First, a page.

AP: Republicans called it the "9/11 Mosque" and the "Ground Zero Mosque," falsely describing it as if a place of worship were being built in the crater left behind when the Twin Towers crumbled. From statehouses to state fairs on Tuesday, Republican incumbents and challengers unleashed an almost unified line of criticism against the president days after he forcefully defended the construction of a $100 million Islamic center two blocks from the site of the 2001 terror attacks.The First Amendment should have prevented the mosque controversy from ever happening, and that’s why this is so frightening. It’s all about the mob mentality of the so called “Constitutional conservatives.” Their attitude: If you give up your rights for the greater good of public opinion, America will be grateful.
It appears we all have constitutional freedoms, just not the ones that might offend the great protectors of our founding document.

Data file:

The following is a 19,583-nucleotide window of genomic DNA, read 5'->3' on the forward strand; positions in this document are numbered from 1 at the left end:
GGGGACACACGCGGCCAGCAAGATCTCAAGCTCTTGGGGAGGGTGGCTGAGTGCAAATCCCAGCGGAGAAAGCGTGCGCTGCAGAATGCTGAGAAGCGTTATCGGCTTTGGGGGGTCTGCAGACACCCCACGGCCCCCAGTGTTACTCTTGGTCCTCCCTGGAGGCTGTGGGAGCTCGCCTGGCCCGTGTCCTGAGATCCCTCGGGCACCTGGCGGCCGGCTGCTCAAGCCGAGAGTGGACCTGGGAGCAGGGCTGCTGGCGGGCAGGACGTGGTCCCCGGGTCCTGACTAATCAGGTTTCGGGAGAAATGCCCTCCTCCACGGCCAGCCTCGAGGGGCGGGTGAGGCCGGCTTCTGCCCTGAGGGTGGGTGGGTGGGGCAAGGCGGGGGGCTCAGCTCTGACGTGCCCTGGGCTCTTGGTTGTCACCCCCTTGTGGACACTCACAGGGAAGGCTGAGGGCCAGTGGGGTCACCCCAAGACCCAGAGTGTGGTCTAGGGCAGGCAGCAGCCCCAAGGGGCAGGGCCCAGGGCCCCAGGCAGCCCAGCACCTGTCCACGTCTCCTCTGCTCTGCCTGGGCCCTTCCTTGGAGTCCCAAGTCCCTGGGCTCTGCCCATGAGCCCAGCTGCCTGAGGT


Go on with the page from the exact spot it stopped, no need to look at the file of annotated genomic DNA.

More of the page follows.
Republican candidates around the country seized on President Barack Obama's support for the right of Muslims to build a mosque near ground zero, assailing him as an elitist who is insensitive to the families of the Sept. 11 victims.
"He is thinking like a lawyer and not like an American, making declarations without America's best interest in mind," said Andrew Harris, a Republican running for Congress in Maryland.
Republican congressional candidate Jim Renacci, "Just because we may have the right to do something, doesn't necessarily make it right to do it."
“Well I think it's another example of him playing the role of law professor. ... We can have a great debate about the legal arguments. But it's not about that," Minnesota Gov. Tim Pawlenty said on Fox News.
Republican gubernatorial candidate Rick Scott started running a TV ad in Florida that said: "Mr. President, ground zero is the wrong place for a mosque."
GOP Senate candidate Carly Fiorina told reporters that the issue was not about religious freedom. Rather, she says it is about being sensitive to those who suffered in the Sept. 11 attacks.
Republican Rob Portman, said it was about taste. "It's not a question of whether or not they have a right to build it," Portman said. "It's a question of whether or not they should."
In Illinois, Republican Rep. Mark Kirk said he respects religious freedom but suggested the Islamic center be built at a "less controversial site."